Table of contents
How Do CPAP Humidifiers Work?Should I Use The Humidifier With My CPAP?Types of CPAP HumidifierHow To Adjust CPAP Humidifier SettingsHow To Clean a CPAP HumidifierHow To Take Care of a CPAP HumidifierWhen Should You Replace Your CPAP Humidifier?Examples of Integrated HumidifiersFAQs
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CPAP Humidifier: Everything You Need To Know

Jan 15, 2024
· 11 mins read

When we breathe, our nose warms and humidifies the air, so the air that goes through our airways is moist and warm. In some cases, this function is not properly achieved, as in people living with sleep apnea, who require Continuous Positive Airway Pressure (CPAP) therapy.

CPAP users can also experience side effects due to the dryness of the air passing through the device, such as irritation of the throat and nasal passages, nosebleeds, dry mouth and nasal congestion.

A solution to this inconvenience is using a CPAP humidifier, a device that moisturizes the air from the CPAP to your airway and increases your comfort level during CPAP therapy.

Keep reading to learn what a CPAP humidifier is, how to use it, and how to take care of it properly. 

How Do CPAP Humidifiers Work?

CPAP Humidifiers are containers filled with distilled water that can be attached to a CPAP machine as an external device or built-in as part of the machine.

The primary purpose of CPAP humidifiers is to moisturize the air that goes through the CPAP tubing and into the upper airway, making CPAP therapy more comfortable by replacing the upper airway moisture that can be lost during CPAP therapy.

The humidification can be produced in three ways: Heated humidifiers warm the water within the container, and the resulting water vapor provides moisture to the air.

Some of these humidifiers have a heated tube that prevents condensation buildup in the tubes or the face mask, thus preventing rainout (moisture accumulation in the face).

On the other hand, passive humidifiers make the air pass through the water's surface, thus moisturizing it without creating heat. Most CPAP humidifiers allow you to customize the temperature and the humidity level of the air you breathe.

Opt for a waterless humidifier if you're looking for travel CPAP machines. These humidifiers capture heat and moisture from your breath when you exhale, rather than using water. Waterless humidification systems are ideal for travel because they reduce bulk and remove the hassle of carrying distilled water.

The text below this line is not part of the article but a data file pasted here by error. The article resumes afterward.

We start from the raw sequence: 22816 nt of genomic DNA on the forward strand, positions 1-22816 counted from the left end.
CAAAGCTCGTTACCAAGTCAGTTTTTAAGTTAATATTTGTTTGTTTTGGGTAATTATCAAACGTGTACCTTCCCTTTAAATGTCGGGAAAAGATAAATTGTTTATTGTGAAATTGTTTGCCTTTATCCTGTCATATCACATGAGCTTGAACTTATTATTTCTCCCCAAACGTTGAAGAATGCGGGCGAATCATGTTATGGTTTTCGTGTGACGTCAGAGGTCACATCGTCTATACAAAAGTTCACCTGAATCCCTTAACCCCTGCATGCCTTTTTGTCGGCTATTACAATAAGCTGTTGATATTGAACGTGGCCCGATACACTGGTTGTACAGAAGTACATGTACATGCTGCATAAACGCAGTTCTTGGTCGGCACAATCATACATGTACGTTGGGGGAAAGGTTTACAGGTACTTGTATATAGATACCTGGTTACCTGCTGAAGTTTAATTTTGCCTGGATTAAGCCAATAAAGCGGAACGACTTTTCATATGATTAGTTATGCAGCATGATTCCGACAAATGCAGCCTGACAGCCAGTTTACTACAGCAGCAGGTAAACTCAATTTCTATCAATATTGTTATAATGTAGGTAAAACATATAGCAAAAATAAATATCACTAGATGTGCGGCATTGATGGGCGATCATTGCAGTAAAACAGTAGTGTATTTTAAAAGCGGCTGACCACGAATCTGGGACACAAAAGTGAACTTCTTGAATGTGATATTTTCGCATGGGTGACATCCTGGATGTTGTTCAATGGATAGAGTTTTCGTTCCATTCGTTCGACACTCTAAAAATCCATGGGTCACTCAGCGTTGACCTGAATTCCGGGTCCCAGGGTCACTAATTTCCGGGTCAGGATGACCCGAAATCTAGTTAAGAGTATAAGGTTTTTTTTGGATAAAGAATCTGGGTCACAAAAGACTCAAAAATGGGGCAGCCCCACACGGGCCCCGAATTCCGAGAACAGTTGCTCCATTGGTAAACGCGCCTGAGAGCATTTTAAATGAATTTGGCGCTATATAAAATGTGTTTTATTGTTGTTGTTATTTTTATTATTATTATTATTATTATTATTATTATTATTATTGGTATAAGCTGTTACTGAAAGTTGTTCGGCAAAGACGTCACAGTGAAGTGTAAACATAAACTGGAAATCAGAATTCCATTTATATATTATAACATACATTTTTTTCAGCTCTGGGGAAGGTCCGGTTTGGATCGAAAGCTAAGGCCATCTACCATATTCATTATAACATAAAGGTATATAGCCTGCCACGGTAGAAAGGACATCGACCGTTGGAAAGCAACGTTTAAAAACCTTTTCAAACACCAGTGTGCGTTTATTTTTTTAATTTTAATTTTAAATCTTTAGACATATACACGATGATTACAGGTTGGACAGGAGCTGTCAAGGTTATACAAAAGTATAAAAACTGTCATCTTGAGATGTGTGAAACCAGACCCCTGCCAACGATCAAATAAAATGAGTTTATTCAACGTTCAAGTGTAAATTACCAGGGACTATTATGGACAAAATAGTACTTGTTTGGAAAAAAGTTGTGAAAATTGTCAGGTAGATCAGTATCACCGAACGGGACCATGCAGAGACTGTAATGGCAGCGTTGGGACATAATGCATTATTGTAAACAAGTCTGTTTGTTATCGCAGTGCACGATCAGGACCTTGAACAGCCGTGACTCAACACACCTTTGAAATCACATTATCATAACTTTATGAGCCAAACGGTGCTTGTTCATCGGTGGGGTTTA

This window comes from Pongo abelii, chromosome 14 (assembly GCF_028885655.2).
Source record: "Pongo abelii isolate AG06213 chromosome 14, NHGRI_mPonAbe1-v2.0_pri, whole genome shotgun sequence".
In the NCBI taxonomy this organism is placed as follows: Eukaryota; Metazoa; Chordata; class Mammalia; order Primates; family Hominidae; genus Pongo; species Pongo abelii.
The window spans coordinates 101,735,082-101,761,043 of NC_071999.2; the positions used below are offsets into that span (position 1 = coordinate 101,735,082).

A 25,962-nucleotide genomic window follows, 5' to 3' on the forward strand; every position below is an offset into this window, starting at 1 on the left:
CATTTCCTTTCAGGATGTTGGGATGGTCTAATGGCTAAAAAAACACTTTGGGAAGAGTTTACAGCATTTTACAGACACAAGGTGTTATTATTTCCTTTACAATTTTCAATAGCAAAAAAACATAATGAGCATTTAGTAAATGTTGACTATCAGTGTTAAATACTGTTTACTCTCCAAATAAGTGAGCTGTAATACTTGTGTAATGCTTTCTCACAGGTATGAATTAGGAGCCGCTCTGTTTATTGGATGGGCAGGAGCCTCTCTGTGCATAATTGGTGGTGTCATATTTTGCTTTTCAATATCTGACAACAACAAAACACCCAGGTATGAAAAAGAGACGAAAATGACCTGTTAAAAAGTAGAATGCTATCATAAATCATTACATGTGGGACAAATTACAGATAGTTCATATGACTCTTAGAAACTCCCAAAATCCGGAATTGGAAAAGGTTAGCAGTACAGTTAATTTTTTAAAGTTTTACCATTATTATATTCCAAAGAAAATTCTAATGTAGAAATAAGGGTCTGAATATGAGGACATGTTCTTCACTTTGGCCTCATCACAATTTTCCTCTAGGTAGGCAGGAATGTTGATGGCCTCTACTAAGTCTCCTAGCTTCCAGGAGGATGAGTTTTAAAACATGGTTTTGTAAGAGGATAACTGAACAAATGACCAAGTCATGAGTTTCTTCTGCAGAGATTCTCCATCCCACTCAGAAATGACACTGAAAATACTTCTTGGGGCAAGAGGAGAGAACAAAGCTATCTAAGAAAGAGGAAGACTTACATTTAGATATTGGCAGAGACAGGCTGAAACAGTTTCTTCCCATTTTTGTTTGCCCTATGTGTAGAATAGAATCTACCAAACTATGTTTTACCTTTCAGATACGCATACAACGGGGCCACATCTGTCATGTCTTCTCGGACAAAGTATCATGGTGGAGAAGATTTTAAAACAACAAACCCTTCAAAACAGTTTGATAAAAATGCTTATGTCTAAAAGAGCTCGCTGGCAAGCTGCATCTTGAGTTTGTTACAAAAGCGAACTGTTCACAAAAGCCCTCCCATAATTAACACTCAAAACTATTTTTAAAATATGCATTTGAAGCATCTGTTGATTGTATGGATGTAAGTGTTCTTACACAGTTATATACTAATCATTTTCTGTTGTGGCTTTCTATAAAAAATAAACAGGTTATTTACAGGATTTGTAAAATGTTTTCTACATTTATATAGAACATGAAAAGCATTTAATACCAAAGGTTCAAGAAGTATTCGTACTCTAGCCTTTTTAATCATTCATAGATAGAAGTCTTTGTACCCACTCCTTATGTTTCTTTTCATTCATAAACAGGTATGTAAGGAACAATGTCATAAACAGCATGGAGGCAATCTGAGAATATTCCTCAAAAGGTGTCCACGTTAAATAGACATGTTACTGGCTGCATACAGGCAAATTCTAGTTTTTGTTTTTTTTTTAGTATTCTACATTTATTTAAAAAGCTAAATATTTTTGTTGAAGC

Should I Use The Humidifier With My CPAP?

You can use your machine without a humidifier, which is not essential for effective therapy. However, some patients are uncomfortable using a CPAP device if the airflow is too cold, and they could get some side effects from having dry air flowing through the nose, throat and sinus.

The most relevant side effects of sleeping with a constant dry airflow are nasal congestion, sinus inflammation, nosebleeds and sore throat.

CPAP humidifiers are excellent options if you are having trouble sleeping because of the dry air of your current device. They are also a good for anyone who sleeps in a cool, dry environment as an effective comfort option.

The moisturized air created by the CPAP humidifier can upgrade sleep apnea therapy by keeping the upper airway hydrated. This means it can:

  • • Reduce the dryness that can affect the nasal passages and sinuses
  • • Prevent nasal and sinus congestion and inflammation
  • • Avoid nosebleeds
  • • Alleviate sore throat
  • • Reduce the symptoms of seasonal allergy

Types of CPAP Humidifier

There are many types of CPAP humidifiers available in the market. These are generally classified as either built-in, integrated or stand-alone devices. When it comes to choosing which of these options is the best for you, consider the recommendation of your healthcare provider.

Built-in humidifiers

Most modern CPAP machines have built-in humidifiers, which can be easier to use and maintain. These are permanently fixed to the CPAP machine so the only piece that can be removed is the humidifier water chamber for cleaning purposes.

CPAP devices with built-in humidifiers take up less space than those with a stand-alone humidifier since they do not require additional power sources or setups. This makes them ideal for a travel CPAP machine.

Check our collection of CPAP machines for references of the best quality built-in humidifiers.

Integrated humidifiers

This type of CPAP humidifier can only be plugged into a compatible CPAP machine, which can limit its use with a new device.However, these are very good options. They are easily removable for storage, cleaning and traveling, and do not require an additional power source.

Stand-alone humidifiers

These humidifiers are devices of their own, which means they require their own power source and additional storage space. Stand-alone humidifiers connect to a CPAP machine through a hose, and they are compatible with many types of CPAP machines.

How To Adjust CPAP Humidifier Settings

Most CPAP humidifiers have different settings that can be adapted to each user’s sleep apnea treatment plan or preferences. The main CPAP humidifier settings that can be adjusted are the humidity level, the temperature of the tubing, and the water.

Adjusting these settings depends on the type of humidifier you have and your doctor's recommendations. The main things you should consider when adjusting your CPAP humidifier’s settings are: